Finding Your Photographic Style

A photographic style, kind of like finding your life purpose.

Same day, same sunset. It pays off to turn around for another look!

Style is defined as “a distinctive manner of expression.”

Over the years, I have narrowed my style down to a particular set of guidelines or standards.

To make a metaphor. I see all the muscles as parts that make up your creative style, but they always will flex on the same arm, also known as your body of work.

Like muscles, you have to train and develop those points of interest over time.

Some Ohio naturalists and biologists wanna simply document living species, regardless of the quality of light.

An experiment with panoramas. While the lighting isn’t too exciting, this surely documents the area for future visits with better light.

There is nothing wrong with this! To me photography is the perfect artistic medium where “anything goes.” Nature photojournalism has a powerful niche within that place. Some of my favorite photos do just that, documenting the living things around us.

But one has to wonder when the photojournalism is elevated to an art form.

Personally I want my body of work to stand between these lines. Further blurring fine art and nature photojournalism.

Over the years I realized that I don’t wanna just simply document, at least not always.

I wanna show nature artfully while keeping true to its’ roots.

Describe Your Process of Seeing With Words

I have noticed that I describe the photos to others using one word a lot: juxtaposition.

Juxtaposition is defined as “the act of placing two or more things side by side to compare or contrast to create an interesting effect.”

I enjoy conveying the calm and collected fragility of nature, while sometimes switching it up with jagged and “intense” leading lines. This is one example I noticed throughout my work, a strong use of these straight lines, interwoven with vanishing points and curves.

The above two images were taken in different months, two different locations, two different seasons. Yet I captured them in the same way. Upon seeing the two photos together as prints, the connection became clearer.

Likewise, I enjoy making aimless and meandering pieces of art. The minimalism clashing with the chaotic. Balancing the two in a single image.

The photos display inner details and ideas, while others show everything no matter how beautiful or ugly.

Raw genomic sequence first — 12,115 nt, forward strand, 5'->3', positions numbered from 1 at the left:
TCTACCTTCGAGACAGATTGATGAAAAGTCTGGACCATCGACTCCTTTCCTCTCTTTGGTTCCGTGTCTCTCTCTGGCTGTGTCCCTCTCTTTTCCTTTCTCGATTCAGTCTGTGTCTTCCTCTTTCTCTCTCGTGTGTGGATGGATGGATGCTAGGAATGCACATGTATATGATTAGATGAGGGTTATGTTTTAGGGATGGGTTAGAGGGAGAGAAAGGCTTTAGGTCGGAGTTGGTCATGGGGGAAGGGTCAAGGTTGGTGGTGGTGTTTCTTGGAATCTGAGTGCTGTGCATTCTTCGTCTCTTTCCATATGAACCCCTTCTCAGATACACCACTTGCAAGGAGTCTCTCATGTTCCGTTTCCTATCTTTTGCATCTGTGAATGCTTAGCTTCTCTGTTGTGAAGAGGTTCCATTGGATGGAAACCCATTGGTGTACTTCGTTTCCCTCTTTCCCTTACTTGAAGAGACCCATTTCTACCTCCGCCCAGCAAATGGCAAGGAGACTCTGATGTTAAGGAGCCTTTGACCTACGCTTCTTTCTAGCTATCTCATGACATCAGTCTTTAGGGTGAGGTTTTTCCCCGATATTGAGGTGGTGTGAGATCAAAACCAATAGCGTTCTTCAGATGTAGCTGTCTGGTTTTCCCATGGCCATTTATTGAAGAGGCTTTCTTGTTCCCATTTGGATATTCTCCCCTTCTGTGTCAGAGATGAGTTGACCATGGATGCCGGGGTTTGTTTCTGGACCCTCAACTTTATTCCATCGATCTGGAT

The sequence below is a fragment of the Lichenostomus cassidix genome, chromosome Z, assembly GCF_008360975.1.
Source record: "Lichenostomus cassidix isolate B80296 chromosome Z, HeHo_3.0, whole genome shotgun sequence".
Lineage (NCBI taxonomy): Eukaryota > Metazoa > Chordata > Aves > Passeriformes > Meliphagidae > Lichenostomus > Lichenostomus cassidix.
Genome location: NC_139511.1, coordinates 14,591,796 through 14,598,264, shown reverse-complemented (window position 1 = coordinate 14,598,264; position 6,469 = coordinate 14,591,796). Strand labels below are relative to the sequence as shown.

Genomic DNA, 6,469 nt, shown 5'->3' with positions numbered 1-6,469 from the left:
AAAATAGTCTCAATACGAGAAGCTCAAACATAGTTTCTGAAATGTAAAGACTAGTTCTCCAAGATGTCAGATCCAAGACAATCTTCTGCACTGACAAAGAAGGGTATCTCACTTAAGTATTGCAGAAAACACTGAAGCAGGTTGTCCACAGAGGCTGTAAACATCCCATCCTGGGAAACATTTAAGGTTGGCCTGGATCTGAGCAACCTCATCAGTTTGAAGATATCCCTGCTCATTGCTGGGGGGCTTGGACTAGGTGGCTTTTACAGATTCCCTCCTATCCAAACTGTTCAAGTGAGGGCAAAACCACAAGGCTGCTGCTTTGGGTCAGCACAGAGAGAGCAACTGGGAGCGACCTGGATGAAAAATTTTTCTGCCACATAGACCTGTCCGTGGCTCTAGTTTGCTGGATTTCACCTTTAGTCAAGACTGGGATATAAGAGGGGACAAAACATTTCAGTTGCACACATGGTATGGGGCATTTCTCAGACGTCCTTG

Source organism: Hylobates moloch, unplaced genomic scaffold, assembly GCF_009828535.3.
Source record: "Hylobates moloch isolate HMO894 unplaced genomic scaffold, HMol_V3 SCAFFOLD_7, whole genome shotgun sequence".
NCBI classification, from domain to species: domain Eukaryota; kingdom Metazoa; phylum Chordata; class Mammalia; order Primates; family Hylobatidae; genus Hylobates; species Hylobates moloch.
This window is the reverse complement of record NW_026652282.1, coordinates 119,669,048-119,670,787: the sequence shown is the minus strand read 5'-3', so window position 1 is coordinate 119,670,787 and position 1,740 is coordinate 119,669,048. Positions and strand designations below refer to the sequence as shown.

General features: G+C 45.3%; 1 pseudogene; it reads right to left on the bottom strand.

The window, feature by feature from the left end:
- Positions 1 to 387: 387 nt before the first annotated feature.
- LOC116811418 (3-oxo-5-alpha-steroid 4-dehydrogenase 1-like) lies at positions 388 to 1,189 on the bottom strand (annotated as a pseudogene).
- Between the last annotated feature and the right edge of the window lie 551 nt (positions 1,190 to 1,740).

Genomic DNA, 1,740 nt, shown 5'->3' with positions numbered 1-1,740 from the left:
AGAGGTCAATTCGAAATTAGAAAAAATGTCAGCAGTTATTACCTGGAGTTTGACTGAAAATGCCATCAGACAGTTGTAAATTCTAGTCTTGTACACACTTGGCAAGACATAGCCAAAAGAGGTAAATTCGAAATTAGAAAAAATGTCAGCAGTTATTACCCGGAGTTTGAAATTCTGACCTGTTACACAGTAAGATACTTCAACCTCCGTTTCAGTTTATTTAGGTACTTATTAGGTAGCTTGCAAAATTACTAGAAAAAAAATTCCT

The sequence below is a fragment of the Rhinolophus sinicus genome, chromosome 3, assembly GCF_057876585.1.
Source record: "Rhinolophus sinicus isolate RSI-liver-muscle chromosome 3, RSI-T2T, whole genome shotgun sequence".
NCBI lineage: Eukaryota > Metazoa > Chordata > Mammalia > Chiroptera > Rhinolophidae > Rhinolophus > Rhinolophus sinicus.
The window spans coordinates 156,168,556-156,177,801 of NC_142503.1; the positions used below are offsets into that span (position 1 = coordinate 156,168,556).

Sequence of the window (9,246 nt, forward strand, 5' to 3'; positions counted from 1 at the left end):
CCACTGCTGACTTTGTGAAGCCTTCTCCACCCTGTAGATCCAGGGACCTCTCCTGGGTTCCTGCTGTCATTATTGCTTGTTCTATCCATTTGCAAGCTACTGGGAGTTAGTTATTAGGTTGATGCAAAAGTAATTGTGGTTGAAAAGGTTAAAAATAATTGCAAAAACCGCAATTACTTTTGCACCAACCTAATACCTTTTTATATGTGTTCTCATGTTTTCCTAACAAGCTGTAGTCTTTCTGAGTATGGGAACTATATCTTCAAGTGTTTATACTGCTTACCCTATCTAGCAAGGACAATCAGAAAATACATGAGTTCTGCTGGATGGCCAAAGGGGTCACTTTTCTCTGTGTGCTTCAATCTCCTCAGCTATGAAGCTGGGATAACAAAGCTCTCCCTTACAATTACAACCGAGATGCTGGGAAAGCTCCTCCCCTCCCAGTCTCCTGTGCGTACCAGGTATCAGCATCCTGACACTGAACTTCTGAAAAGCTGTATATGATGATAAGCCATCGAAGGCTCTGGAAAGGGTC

You Won’t Figure This Out Overnight

In order to find your photography style, keep shooting!

I am several years in and just now starting to see patterns and connections in my entire portfolio.

The more you shoot good and (more likely) bad photos, your trained eye will gain a sense of perspective.

Certain people enjoy specific compositions more than others, that same goes for focal lengths, colors, lighting conditions, etc.

Now I personally don’t narrow my portfolio down to a certain white balance and color tone, other photographers achieve this so well. Is a moody color palette with a warm splash of red or orange more of your thing? Own up to it!

It goes without but “what do you like to see?”

More so, “what do you want to see more of?”

What is lacking in the art and photography world? Find a way to carve a definitive niche in the industry.

Your peers and viewers of your work will admire your desire to stand out from the crowd.

One last idea, and this is more of a writing prompt to try.

Write an Artist Statement

Yes, an artist statement can be an oft-forgotten part of the photography world. Typically written by fine art photographers only, I recommend creating your own regardless of genre or niche.

Clearly you shouldn’t copy another’s statement, but read a few others before embarking on your own writing. Get inspired!

Diagonal lines, reflections, horizons. This is a big part of my way of seeing.

Like how this writing piece began, a photographic style is like finding your life purpose.

Never give up that search, those who seek it will eventually find their style.

Sign up for my email newsletter and receive a FREE ebook!

Advertisements

Leave a Reply

Fill in your details below or click an icon to log in:

WordPress.com Logo

You are commenting using your WordPress.com account. Log Out /  Change )

Google photo

You are commenting using your Google account. Log Out /  Change )

Twitter picture

You are commenting using your Twitter account. Log Out /  Change )

Facebook photo

You are commenting using your Facebook account. Log Out /  Change )

Connecting to %s